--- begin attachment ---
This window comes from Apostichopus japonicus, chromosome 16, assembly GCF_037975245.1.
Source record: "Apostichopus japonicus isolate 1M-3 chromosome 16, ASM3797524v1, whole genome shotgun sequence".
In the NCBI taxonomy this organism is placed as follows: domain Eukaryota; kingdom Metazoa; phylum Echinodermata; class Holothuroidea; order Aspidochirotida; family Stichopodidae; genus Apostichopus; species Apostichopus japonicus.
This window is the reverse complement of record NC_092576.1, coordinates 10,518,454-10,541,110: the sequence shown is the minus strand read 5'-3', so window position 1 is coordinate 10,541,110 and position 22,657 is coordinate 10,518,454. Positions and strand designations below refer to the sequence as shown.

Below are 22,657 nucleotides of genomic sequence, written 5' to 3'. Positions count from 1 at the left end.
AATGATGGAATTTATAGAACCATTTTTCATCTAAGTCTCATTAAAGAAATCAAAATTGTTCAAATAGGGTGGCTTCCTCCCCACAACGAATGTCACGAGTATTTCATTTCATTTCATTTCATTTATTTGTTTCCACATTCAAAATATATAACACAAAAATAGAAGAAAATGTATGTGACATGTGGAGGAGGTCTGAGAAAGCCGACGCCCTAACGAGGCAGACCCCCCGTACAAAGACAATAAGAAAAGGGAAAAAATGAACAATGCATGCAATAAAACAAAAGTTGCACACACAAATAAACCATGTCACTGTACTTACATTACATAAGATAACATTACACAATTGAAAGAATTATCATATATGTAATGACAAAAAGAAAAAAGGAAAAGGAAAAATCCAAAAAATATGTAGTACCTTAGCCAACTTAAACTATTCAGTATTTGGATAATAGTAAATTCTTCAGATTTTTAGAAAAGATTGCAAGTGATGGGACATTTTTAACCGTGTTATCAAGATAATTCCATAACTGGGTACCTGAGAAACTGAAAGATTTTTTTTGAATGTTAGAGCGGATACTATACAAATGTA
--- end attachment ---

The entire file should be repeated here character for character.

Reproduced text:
This window comes from Apostichopus japonicus, chromosome 16, assembly GCF_037975245.1.
Source record: "Apostichopus japonicus isolate 1M-3 chromosome 16, ASM3797524v1, whole genome shotgun sequence".
In the NCBI taxonomy this organism is placed as follows: domain Eukaryota; kingdom Metazoa; phylum Echinodermata; class Holothuroidea; order Aspidochirotida; family Stichopodidae; genus Apostichopus; species Apostichopus japonicus.
This window is the reverse complement of record NC_092576.1, coordinates 10,518,454-10,541,110: the sequence shown is the minus strand read 5'-3', so window position 1 is coordinate 10,541,110 and position 22,657 is coordinate 10,518,454. Positions and strand designations below refer to the sequence as shown.

Below are 22,657 nucleotides of genomic sequence, written 5' to 3'. Positions count from 1 at the left end.
AATGATGGAATTTATAGAACCATTTTTCATCTAAGTCTCATTAAAGAAATCAAAATTGTTCAAATAGGGTGGCTTCCTCCCCACAACGAATGTCACGAGTATTTCATTTCATTTCATTTCATTTATTTGTTTCCACATTCAAAATATATAACACAAAAATAGAAGAAAATGTATGTGACATGTGGAGGAGGTCTGAGAAAGCCGACGCCCTAACGAGGCAGACCCCCCGTACAAAGACAATAAGAAAAGGGAAAAAATGAACAATGCATGCAATAAAACAAAAGTTGCACACACAAATAAACCATGTCACTGTACTTACATTACATAAGATAACATTACACAATTGAAAGAATTATCATATATGTAATGACAAAAAGAAAAAAGGAAAAGGAAAAATCCAAAAAATATGTAGTACCTTAGCCAACTTAAACTATTCAGTATTTGGATAATAGTAAATTCTTCAGATTTTTAGAAAAGATTGCAAGTGATGGGACATTTTTAACCGTGTTATCAAGATAATTCCATAACTGGGTACCTGAGAAACTGAAAGATTTTTTTTGAATGTTAGAGCGGATACTATACAAATGTA